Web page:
Diane B. Paul is Professor, Department of Political Science, University of Massachusetts at Boston.
The Concise Encyclopedia of Ethics of New Technologies includes 23 articles previously published in the highly-acclaimed Encyclopedia of Applied Ethics, nine updated articles, and five new articles, commissioned especially for this volume. Over half of the previously published articles include updated facts and bibliographic citations. Authors of genetics articles have updated their works to include the most recent developments and publications. New articles include: "Cloning," "Geneticization," "Health Technology Assessment," "Intrinsic and Instrumental Value," and "Novel Foods."Articles fall into these subject categories: Medical Ethics; Scientific Ethics; Theories of Ethics; Environmental Ethics; Legal Ethics; Ethical Concepts
PKU (phenylketonuria) is a genetic disorder that causes severe cognitive impairment if it is not detected and treated with a strict and difficult diet. Programs to detect PKU and start treatment early are deservedly considered a public health success story. Some have traded on this success to urge expanded newborn screening, defend basic research in genetics, and confront proponents of genetic determinism. In this context, treatment for PKU is typically represented as a simple matter of adhering to a low-phenylalanine diet. In reality, the challenges of living with PKU are daunting.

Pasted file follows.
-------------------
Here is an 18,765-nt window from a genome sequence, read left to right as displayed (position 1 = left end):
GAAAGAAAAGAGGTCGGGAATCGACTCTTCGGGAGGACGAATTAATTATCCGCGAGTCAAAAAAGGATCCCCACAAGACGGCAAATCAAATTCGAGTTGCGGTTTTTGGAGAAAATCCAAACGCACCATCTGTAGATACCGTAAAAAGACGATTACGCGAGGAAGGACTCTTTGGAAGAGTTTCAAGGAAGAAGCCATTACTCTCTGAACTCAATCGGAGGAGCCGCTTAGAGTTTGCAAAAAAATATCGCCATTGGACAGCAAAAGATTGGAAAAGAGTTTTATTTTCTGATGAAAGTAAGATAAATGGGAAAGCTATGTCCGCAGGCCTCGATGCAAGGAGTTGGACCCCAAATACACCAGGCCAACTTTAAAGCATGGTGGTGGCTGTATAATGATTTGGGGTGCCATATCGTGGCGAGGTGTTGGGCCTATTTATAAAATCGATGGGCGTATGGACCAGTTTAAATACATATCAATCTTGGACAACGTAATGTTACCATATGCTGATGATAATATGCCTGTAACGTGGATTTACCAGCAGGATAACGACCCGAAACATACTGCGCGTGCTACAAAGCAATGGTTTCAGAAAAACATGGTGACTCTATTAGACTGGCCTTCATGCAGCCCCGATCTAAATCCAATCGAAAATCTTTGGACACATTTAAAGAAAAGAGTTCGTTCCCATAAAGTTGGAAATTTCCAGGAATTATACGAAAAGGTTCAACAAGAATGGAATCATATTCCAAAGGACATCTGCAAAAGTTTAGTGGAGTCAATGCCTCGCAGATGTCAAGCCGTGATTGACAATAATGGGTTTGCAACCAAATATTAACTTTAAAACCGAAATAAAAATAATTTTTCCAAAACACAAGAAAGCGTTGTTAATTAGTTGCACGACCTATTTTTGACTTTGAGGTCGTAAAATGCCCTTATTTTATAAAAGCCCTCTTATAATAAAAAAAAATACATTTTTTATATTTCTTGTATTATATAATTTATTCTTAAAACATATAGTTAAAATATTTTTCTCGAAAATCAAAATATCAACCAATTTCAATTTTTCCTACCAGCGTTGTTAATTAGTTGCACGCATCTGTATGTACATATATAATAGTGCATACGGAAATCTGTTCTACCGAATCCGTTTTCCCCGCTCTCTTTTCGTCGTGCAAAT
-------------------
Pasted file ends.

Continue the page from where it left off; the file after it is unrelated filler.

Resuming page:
In this first general history of PKU, a historian and a pediatrician explore how a rare genetic disease became the object of an unprecedented system for routine testing. The PKU Paradox is informed by interviews with scientists, clinicians, policymakers, and individuals who live with the disease. The questions it raises touch on ongoing controversies about newborn screening and what happens to blood samples collected at birth. -- M. Susan Lindee, University of Pennsylvania